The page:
The staff here are ok, they always seem to be the usual mix of students and backpackers that you find in most pubs in the city. One thing to note is that due to how busy it gets in here it can take a while for staff to notice you as such if you are due to be catching a train make sure you give yourself an extra few minutes, particularly if eating. One nice feature that is a new addition this year is the set of screens on one of the walls showing what trains are next to leave from which platform, it certainly beats having to run up and down from the station. The food is the standard Wetherspoons menu of pub grub, cheap and plentiful, some of the prices are higher than you might pay in other Wetherspoons but they are still cheaper then anything else you would find at the station. So onto the most important thing, the beers. As with most Wetherspoons there are all the usual suspects when it comes to the generic McDrinks, Strongbow, Guinness, Heineken etc there are also what I think of as Wetherspoon’s “standard ales” Greene King IPA and Greene King Abotts Ale, neither of which are a bad pint but they wouldn’t get me overly excited either. So if we put these standard offerings to one side what do we have at the Hamilton Hall, well downstairs at the main bar there are 10, thats right 10 handpumps. These handpumps are set up as two groups of 5, one grouping at either end of the ramp, sometimes there might be one or two particularly popular guests ales that put in an appearance at both ends but even then that is still 6 different beers for you to try. This week I was lucky as it part of was Wetherspoons beer festival and as such there was a very varied selection of ales, milds, porters and more! Now obviously not every week is going to be part of the beer festival but even so the beer selection very rarely dissapoints. So overall the decor is stunning, the location is very handy and easy to get to and the beer is good, on the downside it does get very busy, the football fans of a weekend can be a real nuisance and it isn’t really somewhere you would want to take a family into. Overall I would have to give the Hamilton Hall a very solid 3.8 out of 5, it isn’t perfect and wouldn’t be my first choice of pub however if you want a good selection of beer at excellent prices (particularly by city standards) then you wont go far wrong.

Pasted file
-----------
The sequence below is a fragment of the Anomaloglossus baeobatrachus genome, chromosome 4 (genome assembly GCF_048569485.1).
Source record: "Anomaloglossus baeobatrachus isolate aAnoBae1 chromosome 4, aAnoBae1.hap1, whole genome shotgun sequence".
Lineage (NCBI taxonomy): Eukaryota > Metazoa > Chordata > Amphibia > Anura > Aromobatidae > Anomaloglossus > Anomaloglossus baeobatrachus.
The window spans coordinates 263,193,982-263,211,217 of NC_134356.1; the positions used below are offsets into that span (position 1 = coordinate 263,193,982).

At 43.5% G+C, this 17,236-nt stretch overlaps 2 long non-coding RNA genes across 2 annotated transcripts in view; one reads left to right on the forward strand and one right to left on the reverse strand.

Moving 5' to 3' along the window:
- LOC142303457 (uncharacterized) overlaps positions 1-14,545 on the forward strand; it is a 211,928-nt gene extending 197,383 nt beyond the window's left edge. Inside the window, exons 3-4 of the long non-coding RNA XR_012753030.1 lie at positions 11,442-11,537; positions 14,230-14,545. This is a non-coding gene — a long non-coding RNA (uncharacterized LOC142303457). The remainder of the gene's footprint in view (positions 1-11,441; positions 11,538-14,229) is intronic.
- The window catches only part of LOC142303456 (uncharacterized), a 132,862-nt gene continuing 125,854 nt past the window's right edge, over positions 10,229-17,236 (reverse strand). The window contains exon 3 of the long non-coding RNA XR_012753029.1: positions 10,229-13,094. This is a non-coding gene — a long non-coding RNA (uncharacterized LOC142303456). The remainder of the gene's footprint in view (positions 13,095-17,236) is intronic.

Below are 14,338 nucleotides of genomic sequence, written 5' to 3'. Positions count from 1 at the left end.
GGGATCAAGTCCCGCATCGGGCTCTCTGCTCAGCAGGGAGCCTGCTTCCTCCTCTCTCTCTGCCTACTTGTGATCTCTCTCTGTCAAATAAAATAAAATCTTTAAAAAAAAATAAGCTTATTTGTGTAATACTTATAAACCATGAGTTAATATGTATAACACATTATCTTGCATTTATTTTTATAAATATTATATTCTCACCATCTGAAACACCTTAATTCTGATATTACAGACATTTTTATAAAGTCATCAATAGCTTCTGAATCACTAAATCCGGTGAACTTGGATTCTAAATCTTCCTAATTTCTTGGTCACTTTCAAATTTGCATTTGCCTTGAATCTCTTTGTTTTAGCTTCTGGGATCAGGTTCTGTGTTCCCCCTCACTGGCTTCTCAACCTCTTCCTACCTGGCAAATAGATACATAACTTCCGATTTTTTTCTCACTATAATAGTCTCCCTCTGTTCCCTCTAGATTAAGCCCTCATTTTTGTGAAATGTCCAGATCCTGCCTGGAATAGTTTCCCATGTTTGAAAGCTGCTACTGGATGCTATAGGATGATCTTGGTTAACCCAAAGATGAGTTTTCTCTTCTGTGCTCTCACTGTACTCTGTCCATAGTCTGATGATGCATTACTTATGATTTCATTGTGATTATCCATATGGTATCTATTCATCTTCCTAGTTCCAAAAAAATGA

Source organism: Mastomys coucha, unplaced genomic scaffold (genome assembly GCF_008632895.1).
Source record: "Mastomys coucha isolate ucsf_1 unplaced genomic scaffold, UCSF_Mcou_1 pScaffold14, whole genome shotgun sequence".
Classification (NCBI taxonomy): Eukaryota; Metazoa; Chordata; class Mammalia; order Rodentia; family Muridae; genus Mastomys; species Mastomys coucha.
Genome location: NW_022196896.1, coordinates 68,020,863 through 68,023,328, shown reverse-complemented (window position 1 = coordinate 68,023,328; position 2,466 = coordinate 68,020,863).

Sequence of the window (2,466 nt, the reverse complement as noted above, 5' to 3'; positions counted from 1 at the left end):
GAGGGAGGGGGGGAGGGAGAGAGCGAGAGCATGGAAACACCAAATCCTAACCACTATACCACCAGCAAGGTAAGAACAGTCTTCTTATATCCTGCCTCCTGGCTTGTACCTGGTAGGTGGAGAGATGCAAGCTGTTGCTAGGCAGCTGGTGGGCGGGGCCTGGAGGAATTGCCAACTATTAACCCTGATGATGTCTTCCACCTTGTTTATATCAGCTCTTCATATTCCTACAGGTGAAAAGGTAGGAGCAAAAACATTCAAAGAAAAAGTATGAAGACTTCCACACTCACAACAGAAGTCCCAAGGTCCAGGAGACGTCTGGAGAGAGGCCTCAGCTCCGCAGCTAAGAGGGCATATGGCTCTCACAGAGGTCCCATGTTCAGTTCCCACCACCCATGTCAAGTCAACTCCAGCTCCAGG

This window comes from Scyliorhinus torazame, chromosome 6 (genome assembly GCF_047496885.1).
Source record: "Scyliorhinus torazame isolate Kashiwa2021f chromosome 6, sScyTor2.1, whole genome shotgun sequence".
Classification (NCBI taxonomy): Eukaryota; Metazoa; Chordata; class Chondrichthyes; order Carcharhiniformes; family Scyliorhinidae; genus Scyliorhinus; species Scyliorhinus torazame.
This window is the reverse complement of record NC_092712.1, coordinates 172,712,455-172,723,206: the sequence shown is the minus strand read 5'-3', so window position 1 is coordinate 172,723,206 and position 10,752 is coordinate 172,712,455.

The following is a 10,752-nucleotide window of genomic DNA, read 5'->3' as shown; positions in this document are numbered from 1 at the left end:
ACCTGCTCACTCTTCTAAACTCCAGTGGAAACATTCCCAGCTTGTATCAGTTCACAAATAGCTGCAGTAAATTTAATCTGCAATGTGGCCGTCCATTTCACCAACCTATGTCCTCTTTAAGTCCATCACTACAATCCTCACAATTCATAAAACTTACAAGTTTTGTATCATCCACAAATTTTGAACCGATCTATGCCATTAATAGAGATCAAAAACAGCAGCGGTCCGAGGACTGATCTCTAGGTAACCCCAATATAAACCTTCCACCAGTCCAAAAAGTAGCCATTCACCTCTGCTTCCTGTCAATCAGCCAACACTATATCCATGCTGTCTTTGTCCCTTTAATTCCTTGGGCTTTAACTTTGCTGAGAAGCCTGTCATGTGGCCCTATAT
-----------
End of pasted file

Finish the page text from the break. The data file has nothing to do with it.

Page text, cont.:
The girl with the dragon tattoo – an interesting review

25 04 2010

Well it seems like today is destined to be one of those days with a lot of little posts and a lot of links but ho hum thats how things go sometimes!

I particularly enjoyed reading the millenium trilogy, sorry I will re-phrase that I devoured the millenium trilogy, they were excellent books.

I wrote my own review on the first two books some time ago and have been pondering whether or not to write a review on the third, it was whilst doing so that I read this very interesting review of the the first book in the trilogy; The girl with the dragon tattoo.

I should probably promote my own review but I must say that this particular view was realyl very good and gave me a completely different perspective on the book that I and I guess a lot of other people just couldnt ever have.

Check it out here, it’s worth the read





Changes they be a coming…

29 03 2010

So it’s Monday morning and I have been thinking, as always this was a hard task but the reward justified the pain!

I have decided to make some changes to my blog, hopefully these will all be over by the end of the day and it should be shinier and easier to navigate around, particularly as my mind wanders off in so many directions that I could write a recipe one moment and a review of a game the next.

The first change and probably the most exciting (well for me at least!) is that I am starting a new blog!

It’s called Bottoms Up and is devoted to one of my favourite topics – Beer. But not just any old beer, this is a blog about proper beer, with bits in it. We are talking real ales, porters, stouts, bitters and milds to name just a scant few.

I am going to be reviewing beers and pubs and talking in general about the state of the brewing industry as a whole (I used to be a very very small part of it for a few happy months)

So if this sounds like your type of poison then come and have a look.